MANILA, Philippines – Visiting the areas battered by Typhoon Nina in her home region after one week, Vice President Leni Robredo lamented the slow relief and recovery efforts.
“I think it is somewhat slow,” Robredo told reporters during her visit to Camarines Sur yesterday. 
Robredo, who had been criticized for her absence during the typhoon, arrived on Monday from the United States where she spent the holidays with her daughters.
The Vice President said a barangay captain complained about not receiving any assistance except for those sent by her office that included relief goods. 
“Even along major roads we still saw toppled electric posts,” Robredo said.
“It’s unusual that after eight days, only 50 percent of the affected areas have electricity,” she added. 
On criticisms that her visit came late, Robredo said she coordinated relief operations while in the US. 
“It’s really unfortunate that I was not here when the typhoon hit. But even if you ask my constituents, there was never a time I was not with them when calamity struck except now,” she said.  
Robredo said she tried to return to the country earlier, but could not book a flight.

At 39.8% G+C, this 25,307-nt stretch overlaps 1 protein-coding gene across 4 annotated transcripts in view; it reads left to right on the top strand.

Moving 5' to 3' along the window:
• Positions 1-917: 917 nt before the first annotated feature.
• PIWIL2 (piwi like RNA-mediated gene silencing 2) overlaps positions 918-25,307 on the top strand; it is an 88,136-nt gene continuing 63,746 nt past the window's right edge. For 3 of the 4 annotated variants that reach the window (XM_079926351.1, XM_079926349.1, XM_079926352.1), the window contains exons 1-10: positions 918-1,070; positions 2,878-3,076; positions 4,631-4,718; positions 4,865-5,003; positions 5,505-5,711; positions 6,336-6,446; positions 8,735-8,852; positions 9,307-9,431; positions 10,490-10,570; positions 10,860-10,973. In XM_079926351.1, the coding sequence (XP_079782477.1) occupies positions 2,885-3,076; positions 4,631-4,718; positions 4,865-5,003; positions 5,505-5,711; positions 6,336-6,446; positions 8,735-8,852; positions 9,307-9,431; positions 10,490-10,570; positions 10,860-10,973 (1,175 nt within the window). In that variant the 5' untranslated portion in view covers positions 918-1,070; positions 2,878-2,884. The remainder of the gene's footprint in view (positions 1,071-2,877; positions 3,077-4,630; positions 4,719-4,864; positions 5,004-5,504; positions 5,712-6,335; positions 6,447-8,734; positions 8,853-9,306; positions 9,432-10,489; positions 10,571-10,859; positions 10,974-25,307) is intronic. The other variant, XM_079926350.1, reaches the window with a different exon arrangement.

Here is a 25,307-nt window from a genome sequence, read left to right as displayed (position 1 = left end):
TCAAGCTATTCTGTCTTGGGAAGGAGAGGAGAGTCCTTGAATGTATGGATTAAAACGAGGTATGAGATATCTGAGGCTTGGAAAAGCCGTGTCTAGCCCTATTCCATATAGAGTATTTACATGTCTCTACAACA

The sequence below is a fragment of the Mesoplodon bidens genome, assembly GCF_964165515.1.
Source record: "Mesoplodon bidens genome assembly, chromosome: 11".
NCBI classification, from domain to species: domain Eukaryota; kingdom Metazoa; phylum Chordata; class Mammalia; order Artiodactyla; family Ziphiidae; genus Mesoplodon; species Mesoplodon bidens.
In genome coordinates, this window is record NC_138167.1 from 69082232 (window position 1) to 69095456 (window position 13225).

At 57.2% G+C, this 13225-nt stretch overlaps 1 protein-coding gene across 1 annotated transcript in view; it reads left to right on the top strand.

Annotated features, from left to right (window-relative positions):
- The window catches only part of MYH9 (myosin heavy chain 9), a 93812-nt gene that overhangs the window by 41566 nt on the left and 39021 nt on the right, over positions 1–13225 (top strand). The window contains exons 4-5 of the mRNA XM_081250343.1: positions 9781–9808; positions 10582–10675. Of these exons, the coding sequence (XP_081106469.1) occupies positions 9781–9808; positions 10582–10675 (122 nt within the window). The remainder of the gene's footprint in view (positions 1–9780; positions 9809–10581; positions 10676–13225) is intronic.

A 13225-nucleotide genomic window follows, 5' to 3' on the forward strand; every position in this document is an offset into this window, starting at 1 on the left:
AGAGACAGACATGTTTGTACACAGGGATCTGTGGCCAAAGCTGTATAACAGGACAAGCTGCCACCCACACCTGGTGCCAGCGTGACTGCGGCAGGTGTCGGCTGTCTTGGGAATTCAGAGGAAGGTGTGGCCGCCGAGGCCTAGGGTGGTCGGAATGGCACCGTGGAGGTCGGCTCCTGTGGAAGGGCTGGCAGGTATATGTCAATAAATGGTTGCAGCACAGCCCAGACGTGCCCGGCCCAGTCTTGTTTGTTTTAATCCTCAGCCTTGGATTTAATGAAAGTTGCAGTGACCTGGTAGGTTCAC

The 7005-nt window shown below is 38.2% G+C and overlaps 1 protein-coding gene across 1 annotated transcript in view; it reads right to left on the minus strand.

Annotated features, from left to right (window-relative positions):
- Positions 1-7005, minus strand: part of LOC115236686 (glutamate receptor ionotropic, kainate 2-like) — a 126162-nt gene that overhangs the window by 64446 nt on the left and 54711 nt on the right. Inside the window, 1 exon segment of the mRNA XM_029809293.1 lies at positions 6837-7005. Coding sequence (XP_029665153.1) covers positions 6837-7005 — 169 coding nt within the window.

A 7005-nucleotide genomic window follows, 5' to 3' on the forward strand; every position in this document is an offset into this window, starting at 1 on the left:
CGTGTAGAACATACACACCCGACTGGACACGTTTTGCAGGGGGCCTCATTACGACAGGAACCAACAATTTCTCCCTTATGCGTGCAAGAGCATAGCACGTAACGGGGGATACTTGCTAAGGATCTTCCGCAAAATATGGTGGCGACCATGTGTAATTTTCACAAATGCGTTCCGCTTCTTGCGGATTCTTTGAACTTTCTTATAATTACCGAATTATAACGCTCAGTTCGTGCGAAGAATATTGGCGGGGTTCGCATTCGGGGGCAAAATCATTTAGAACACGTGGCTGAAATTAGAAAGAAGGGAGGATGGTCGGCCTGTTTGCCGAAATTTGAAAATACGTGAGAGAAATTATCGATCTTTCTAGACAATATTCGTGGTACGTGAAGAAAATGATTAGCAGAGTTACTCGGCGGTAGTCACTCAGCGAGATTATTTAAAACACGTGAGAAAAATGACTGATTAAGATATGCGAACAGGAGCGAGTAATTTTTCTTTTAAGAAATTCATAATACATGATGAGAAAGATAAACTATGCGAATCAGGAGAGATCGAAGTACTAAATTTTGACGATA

“It’s hard to find five tickets because I’m with my three children and 80-year-old mother. We’re supposed to return on the fourth, but the earliest we got was on New Year’s Eve,” she said.
Robredo is also set to visit Catanduanes, Camarines Sur and Iloilo this week.
Reacting to Robredo’s statement, the Department of Social Welfare and Development (DSWD) apologized to typhoon victims who have yet to receive assistance from the government.
“We can help remind appropriate government  officials and units to respond to their needs,” Secretary Judy Taguiwalo said.
She also urged the public to report irregularities in the distribution of food packs.
“Opening and repacking of DSWD food packs by local governments for distribution to affected locals is strictly prohibited,” Taguiwalo said in a statement.
The DSWD said 388,943 families or more than 1.7 million individuals were affected by the typhoon.
Some 32,000 people remain in evacuation centers. – With Janvic Mateo


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